source: Neuromuscular Disorders
E. Henricson, C. McDonald, A. Mayhew, A. Bagley, N. Joyce, B. Oskarsson, L. Sodeberg-Miller, S. Liu, R. Abresch, CINRG Investigators
Person-reported outcome (PRO) measures for DMD clinical trials should be tied to meaningful disease milestones such as loss of ability to stand, rise from a chair, climb stairs, walk independently, raise a hand to the mouth, as well as need for non-invasive ventilation. We developed the DMD lifetime mobility scale (DMD-LMS) with data from the CINRG Duchenne natural history study, using mobility items from the PODCI, PedsQL, PedsQL NMM, pediatric and adult mobility scales of the NeuroQOL. “Successful” question items: a) differentiated between milestone groups; b) showed significant change over one-year, and c) were deemed “clinically significant” by exceeding change of 1/3 the standard deviation of the measure. We conducted Rasch analyses of successful question sets classified by WHO-ICF mobility subdomains (Walking and Moving, Changing and Maintaining Body Position, Carrying, Moving and Handling Objects) to evaluate their clinical validity, targeting, dependency, model fit and person-separation across the full range of observed DMD mobility. Four hundred and ten participants (age at initial visit 11.3[5.7] years, range 4 – 28) completed surveys and clinical testing with follow-up up to month 96 (3066 completed visits). Rasch analysis-based refinement of the question set yielded a continuously scored mobility scale representing lower extremity, trunk, and upper extremity function that differentiates between disease milestones across the current DMD lifespan. We evaluated question item coverage versus the NSAA, EK Scale and PUL Assessment to identify additional questions to address gaps, ceiling and floor effects in the draft scales. Field testing of the DMD-LMS is ongoing. The DMD-LMS is a draft PRO instrument constructed using modern psychometric methods that represents the full range of mobility in DMD, maps directly to items in clinical measures of function, and is responsive disease progression over one year.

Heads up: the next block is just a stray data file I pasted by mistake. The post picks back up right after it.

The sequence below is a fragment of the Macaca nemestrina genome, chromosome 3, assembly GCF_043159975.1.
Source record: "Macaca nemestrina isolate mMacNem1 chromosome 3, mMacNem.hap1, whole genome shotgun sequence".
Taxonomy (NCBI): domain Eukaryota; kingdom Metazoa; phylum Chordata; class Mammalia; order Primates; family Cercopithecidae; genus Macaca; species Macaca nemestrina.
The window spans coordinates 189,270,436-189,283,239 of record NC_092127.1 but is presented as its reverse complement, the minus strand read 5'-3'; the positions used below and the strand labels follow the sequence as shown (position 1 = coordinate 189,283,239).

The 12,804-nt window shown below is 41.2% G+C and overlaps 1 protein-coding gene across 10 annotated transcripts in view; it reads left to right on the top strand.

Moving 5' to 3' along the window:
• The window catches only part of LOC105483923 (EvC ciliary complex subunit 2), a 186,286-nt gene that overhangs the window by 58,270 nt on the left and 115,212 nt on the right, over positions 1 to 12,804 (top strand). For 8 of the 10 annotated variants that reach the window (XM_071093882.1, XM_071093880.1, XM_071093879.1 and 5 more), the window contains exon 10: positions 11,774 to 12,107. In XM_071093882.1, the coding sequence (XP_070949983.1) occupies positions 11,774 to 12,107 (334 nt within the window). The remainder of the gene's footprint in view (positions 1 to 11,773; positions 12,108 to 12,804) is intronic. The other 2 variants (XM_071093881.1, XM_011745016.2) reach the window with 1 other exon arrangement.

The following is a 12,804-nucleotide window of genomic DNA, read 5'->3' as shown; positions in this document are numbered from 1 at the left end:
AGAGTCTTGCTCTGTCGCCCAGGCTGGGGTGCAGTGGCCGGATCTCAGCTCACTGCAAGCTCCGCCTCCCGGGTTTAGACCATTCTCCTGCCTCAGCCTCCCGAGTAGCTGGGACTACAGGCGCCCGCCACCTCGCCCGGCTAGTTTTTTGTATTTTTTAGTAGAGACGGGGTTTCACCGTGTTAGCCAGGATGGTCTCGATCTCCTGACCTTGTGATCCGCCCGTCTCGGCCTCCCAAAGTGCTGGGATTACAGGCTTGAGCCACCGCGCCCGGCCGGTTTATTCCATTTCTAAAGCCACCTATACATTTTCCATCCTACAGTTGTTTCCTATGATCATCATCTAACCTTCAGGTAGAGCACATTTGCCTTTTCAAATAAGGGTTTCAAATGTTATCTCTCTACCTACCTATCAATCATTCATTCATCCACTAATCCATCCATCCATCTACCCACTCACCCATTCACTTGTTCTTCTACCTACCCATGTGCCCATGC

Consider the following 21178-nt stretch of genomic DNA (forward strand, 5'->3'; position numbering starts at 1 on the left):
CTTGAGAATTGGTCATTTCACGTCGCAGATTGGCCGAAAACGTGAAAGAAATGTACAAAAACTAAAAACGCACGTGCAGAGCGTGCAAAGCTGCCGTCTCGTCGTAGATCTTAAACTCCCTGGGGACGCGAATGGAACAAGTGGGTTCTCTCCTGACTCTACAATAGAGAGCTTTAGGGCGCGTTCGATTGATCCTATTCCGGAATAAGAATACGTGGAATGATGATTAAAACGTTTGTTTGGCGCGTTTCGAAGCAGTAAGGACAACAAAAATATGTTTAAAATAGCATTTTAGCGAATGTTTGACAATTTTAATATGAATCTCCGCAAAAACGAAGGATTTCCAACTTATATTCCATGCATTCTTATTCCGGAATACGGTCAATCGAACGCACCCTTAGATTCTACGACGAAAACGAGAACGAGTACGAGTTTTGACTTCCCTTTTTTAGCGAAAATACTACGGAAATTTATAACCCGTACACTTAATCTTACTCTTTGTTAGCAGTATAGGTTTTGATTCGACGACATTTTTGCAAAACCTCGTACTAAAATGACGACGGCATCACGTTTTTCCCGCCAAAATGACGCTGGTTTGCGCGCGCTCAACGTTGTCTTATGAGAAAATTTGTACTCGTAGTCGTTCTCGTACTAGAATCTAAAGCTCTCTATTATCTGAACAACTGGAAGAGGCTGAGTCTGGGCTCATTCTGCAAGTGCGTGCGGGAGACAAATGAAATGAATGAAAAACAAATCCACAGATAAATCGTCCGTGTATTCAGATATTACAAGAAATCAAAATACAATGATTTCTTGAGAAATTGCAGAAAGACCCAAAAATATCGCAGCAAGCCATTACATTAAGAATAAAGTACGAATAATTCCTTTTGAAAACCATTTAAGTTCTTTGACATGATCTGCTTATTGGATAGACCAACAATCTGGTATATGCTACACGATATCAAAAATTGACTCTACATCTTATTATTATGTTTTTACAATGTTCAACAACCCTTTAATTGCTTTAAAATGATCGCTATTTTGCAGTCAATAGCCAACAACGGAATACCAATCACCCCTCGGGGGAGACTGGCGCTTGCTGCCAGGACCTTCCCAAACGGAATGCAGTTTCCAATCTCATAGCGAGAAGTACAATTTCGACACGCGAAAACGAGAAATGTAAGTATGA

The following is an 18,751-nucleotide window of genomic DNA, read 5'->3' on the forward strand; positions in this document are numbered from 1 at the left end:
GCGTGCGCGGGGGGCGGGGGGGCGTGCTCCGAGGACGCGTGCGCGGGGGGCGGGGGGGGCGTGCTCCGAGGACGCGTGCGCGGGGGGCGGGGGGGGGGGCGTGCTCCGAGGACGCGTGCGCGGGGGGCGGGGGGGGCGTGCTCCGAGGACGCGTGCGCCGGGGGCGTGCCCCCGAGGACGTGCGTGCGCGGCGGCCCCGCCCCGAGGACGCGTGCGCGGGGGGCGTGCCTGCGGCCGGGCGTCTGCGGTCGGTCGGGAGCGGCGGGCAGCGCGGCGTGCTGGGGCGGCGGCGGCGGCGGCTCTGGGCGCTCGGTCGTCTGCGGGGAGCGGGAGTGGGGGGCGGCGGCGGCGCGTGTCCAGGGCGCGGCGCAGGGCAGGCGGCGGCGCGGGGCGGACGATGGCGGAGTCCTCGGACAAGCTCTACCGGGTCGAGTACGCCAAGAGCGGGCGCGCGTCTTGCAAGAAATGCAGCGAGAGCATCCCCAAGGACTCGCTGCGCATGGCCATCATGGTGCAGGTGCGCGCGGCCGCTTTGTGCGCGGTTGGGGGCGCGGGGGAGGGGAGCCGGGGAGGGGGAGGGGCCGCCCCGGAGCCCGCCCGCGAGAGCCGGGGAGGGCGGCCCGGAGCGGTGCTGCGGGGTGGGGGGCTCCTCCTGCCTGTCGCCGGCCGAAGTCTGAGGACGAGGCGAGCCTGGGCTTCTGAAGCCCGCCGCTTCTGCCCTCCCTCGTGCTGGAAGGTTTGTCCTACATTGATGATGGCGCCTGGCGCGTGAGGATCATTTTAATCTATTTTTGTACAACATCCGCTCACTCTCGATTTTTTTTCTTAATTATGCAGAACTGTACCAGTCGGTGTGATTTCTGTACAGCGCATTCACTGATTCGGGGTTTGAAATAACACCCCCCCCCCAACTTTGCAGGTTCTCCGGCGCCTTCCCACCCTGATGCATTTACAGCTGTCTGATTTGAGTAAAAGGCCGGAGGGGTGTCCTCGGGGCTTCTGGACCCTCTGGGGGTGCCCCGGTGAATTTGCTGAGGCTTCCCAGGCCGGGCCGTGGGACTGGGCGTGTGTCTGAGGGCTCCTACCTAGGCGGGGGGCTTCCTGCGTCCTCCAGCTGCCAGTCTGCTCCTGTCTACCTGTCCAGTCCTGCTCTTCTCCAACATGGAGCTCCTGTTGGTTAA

University of California, USA; Newcastly University, UK; Shriner’s Hospital Northern California, USA; Mayo Clinic, USA; University of California, USA; Cooperative International Neuromuscular Research Group, Washington, USA